WESTON, Wis. (AP) — A police officer and three other people were shot and killed when a domestic dispute at a bank escalated into shootings at three locations in northern Wisconsin, investigators said. A suspect was in custody.
The shootings happened Wednesday afternoon at a bank, a law firm and an apartment complex, where officers, including a SWAT team, had a standoff with the suspect for several hours before ending in a volley of gunfire around 5 p.m.
Authorities took no questions in a brief news conference late Wednesday and gave no details on the four victims or suspect. They said there was no remaining threat to the public. Jason Smith, a deputy administrator for the state Department of Justice's Division of Criminal Investigation, said more than 100 officers were investigating and more information would be released Thursday.
The violence unfolded in a cluster of small towns south of Wausau, about 90 miles west of Green Bay. The officer worked for Everest Metro, a small, 27-officer force that serves Schofield and Weston.
"I would like to send all my thoughts and ask everybody listening, 'Thoughts and prayers to all the victims and their families.' Everest Metro Chief Wally Sparks said. "Please keep them in your prayers and be with our officers."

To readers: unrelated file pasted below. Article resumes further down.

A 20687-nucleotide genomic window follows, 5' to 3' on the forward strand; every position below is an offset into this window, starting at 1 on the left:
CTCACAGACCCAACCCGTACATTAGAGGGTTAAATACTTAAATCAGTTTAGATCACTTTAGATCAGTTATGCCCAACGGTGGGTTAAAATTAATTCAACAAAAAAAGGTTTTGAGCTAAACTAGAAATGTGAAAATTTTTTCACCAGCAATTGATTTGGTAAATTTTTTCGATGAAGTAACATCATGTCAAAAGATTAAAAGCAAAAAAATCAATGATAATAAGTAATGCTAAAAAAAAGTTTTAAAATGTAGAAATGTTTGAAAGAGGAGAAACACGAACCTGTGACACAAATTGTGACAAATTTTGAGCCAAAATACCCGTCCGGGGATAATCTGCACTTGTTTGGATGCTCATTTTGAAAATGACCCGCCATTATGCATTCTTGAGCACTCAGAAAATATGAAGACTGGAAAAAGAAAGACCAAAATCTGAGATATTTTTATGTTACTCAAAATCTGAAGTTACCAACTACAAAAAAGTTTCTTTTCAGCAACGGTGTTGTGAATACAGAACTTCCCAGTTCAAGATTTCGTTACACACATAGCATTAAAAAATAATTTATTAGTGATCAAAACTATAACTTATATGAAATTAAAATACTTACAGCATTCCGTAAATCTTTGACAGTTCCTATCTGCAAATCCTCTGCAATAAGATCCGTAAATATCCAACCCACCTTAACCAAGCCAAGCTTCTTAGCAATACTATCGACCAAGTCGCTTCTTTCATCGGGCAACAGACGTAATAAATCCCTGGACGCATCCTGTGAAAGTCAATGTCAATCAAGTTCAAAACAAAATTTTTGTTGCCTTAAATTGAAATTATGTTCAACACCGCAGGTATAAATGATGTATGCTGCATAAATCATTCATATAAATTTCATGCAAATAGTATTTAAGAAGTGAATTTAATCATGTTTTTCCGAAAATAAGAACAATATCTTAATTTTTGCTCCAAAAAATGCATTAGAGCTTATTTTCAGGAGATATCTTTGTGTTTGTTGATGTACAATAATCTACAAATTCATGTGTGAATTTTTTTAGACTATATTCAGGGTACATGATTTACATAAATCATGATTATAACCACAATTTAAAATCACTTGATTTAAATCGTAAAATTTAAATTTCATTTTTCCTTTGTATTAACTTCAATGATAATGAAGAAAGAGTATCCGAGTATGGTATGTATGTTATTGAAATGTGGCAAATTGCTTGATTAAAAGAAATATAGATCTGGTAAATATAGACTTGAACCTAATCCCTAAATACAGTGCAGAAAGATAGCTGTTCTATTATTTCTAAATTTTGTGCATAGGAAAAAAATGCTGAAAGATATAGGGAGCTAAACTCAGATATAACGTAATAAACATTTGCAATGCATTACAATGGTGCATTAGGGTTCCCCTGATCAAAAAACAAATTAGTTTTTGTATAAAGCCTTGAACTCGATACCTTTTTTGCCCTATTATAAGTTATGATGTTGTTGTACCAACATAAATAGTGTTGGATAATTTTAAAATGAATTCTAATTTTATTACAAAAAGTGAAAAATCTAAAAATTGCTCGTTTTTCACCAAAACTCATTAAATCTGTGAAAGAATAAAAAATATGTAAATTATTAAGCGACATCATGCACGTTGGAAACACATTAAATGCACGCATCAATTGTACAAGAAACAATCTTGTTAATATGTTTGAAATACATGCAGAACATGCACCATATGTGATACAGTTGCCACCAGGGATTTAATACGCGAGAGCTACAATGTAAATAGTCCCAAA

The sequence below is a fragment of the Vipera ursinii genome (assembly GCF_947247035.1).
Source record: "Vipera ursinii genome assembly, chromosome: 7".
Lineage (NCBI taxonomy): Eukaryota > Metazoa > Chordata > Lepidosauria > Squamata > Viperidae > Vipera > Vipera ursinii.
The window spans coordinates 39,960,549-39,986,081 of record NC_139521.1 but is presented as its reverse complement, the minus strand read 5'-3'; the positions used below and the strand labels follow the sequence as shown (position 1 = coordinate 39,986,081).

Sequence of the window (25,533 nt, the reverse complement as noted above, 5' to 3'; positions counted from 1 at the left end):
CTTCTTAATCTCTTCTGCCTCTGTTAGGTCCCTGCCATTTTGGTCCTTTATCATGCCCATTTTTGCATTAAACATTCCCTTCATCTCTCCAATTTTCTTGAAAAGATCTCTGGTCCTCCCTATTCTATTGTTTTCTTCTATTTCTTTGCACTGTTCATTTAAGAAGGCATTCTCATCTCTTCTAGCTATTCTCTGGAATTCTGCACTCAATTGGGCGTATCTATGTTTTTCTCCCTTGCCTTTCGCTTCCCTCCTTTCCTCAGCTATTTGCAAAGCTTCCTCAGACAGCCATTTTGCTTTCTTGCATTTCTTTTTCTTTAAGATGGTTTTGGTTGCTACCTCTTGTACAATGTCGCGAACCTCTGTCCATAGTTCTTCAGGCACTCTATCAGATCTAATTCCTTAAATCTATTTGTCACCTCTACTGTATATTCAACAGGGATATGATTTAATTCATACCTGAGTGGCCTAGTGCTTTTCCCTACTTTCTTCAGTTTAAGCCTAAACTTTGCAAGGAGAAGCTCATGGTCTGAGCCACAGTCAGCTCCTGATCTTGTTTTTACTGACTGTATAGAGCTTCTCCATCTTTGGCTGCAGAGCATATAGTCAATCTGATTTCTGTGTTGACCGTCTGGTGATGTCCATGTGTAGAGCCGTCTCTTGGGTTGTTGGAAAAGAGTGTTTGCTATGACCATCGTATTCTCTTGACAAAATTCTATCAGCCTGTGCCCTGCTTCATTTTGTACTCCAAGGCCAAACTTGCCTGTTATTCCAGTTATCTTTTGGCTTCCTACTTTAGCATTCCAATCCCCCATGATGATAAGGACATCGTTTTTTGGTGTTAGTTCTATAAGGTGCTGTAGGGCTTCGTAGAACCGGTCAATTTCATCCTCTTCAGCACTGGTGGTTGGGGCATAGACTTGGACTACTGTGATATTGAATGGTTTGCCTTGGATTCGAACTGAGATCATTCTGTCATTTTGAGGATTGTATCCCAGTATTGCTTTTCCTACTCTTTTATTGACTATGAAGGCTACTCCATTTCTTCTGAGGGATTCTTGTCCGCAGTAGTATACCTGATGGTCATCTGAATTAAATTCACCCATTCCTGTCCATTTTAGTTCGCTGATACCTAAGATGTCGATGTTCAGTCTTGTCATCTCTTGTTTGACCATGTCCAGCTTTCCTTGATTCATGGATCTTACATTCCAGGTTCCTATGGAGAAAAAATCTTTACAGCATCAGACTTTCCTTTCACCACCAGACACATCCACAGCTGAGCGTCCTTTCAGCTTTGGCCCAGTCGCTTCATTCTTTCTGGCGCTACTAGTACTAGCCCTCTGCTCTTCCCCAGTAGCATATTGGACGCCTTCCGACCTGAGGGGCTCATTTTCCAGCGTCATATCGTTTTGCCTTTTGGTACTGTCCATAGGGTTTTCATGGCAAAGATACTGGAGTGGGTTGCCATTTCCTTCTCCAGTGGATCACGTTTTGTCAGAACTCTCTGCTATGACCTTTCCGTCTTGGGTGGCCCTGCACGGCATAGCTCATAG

The first shooting was reported shortly after midday at Marathon Savings Bank in nearby Rothschild. Officers responding to a reported "domestic situation" at the bank arrived to find two people had been shot. They said the suspect was gone when they arrived.
A second call came about 10 minutes later from the Tlusty, Kennedy and Dirks law firm in nearby Schofield. The third shooting happened at 1:30 p.m. at an apartment complex in Weston.
A woman who lives in the complex said she looked out her apartment window at the complex about 1:15 p.m. to see a squad car approach, and a few seconds later heard a gunshot and saw the officer fall. Kelly Hanson, 21, told The Associated Press she saw other officers put the wounded policeman in an armored SWAT vehicle and take him away, but she could not tell if he was alive or dead.
"I thought, what is going on? I know what a gun sounds like, and thought 'This isn't good,'" Hanson said. She said she stayed in her apartment until about 4:45 p.m. when she heard a volley of about 10 shots and began to "freak out." Authorities eventually let her leave her apartment.
"It's tragic that had to happen, but I think they did a good job out here today," Hanson said.
SWAT members entered the apartment building about 2:30 p.m., the Wausau Daily Herald reported. Nearby schools and a hospital went on lockdown. The lockdowns were later lifted.
Susan Thompson, a resident of the building, told the newspaper she heard gunshots and heard someone scream. As she left her apartment, police called to her to get inside and lock her doors. Thompson, 21, said she had her 2-year-old daughter in the apartment. Officers later came to her door and helped her and her daughter outside, she said.
Omar Sey, 31, who said he had just moved to the apartment complex, learned of the shooting after he arrived home to find dozens of squad cars outside. Sey, who said he had moved to Wisconsin from Gambia, said he didn't understand why such things happen in America.
"This is crazy," he said. "You have everything at your disposal. Why don't you make your life better instead of engaging in this?"
Associated Press reporters Jeff Baenen, Doug Glass and Steve Karnowski contributed to this report from Minneapolis.